During stress, it is helpful to eat 3 well-balanced meals per day, each containing some protein, good fats and fibre to stabilize blood sugar levels and regulate hormones. However, red meat is harder to break down, so it can be helpful to stick to a protein that is easier to digest like white meat/fish, eggs or tofu.
Other tips to help reduce stress and anxiety if you are experiencing gut health issues:
Try breathing techniques that can help you calm down at the moment. Deep breathing from your diaphragm is known to help your body relax and can help with calming down the symptoms of anxiety. The increase in oxygen to the brain will inform it you are okay. In turn, this may help to ease painful cramps caused by anxiety.
Switch off – TVs, radios, and mobile phones – when news is causing you additional anxiety. Of course, it’s important to stay connected with world events, but constantly checking the news for updates can cause alleviated levels of tension and unnecessary panic.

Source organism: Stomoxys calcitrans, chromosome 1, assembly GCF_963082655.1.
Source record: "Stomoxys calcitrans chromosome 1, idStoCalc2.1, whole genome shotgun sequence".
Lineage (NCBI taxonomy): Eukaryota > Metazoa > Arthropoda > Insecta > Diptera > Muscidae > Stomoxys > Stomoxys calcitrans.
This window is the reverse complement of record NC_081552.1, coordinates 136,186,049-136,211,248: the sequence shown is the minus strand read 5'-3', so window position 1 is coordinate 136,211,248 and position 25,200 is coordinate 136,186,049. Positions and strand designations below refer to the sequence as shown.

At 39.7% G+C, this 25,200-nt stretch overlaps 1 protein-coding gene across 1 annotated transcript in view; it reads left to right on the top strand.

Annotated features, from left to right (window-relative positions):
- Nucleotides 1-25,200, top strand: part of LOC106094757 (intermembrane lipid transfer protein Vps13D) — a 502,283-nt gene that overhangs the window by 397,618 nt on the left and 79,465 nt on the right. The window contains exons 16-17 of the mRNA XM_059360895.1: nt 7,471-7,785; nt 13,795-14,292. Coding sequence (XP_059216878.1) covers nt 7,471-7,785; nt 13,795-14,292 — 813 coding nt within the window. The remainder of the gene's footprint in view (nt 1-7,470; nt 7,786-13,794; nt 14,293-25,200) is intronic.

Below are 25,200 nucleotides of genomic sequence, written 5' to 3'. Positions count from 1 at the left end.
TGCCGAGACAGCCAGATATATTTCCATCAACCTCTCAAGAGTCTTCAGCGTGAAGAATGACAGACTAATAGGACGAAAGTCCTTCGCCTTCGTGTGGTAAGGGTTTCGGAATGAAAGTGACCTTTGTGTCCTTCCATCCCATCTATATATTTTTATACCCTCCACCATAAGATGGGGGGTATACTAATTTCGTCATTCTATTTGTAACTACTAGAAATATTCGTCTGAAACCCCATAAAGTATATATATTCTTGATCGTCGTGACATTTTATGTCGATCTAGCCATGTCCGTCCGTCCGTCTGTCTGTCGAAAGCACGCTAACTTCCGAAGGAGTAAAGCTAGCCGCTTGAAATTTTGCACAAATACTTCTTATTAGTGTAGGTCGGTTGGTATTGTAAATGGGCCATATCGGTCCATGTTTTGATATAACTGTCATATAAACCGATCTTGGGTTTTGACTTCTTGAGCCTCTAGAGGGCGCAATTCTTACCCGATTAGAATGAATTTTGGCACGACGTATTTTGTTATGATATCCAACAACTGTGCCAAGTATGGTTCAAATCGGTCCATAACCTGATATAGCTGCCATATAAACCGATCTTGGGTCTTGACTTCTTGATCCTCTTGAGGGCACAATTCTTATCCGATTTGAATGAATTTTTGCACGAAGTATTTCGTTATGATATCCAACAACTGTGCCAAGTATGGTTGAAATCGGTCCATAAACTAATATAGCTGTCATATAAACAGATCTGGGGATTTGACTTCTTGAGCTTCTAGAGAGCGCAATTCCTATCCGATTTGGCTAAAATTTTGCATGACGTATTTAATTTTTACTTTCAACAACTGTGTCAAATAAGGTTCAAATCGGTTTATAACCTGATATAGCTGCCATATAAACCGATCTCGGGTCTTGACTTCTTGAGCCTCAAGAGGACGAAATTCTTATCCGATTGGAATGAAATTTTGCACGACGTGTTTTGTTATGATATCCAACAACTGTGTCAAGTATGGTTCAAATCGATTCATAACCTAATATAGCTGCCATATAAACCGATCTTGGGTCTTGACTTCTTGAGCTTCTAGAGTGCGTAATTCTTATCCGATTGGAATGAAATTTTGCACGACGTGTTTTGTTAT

Know that there are people you can speak to – whether this is a trusted friend, colleague, family member or a professional – and you are certainly not alone.
About Camilla Gray DipCNM Nutritional Therapist
Camilla Gray is a Nutritional Therapist who studied Naturopathic Nutrition at the College of Naturopathic Medicine (CNM), now specializing in IBS. She currently advises as a nutritional therapist for Optibac Probiotics UK.
Camilla has guested on several podcasts, including The Shredded Show hosted by Charlie Johnson and The Get In Shape Show with Emily De Luzy. She has also been featured in the Daily Mail, Netdoctor, and Woman’s Own Magazine.
- PubMed: Assessment of psychotropic-like properties of a probiotic formulation (Lactobacillus helveticus R0052 and Bifidobacterium longum R0175) in rats and human subjects. https://pubmed.ncbi.nlm.nih.gov/20974015/
2. Optibac learning lab https://www.optibacprobiotics.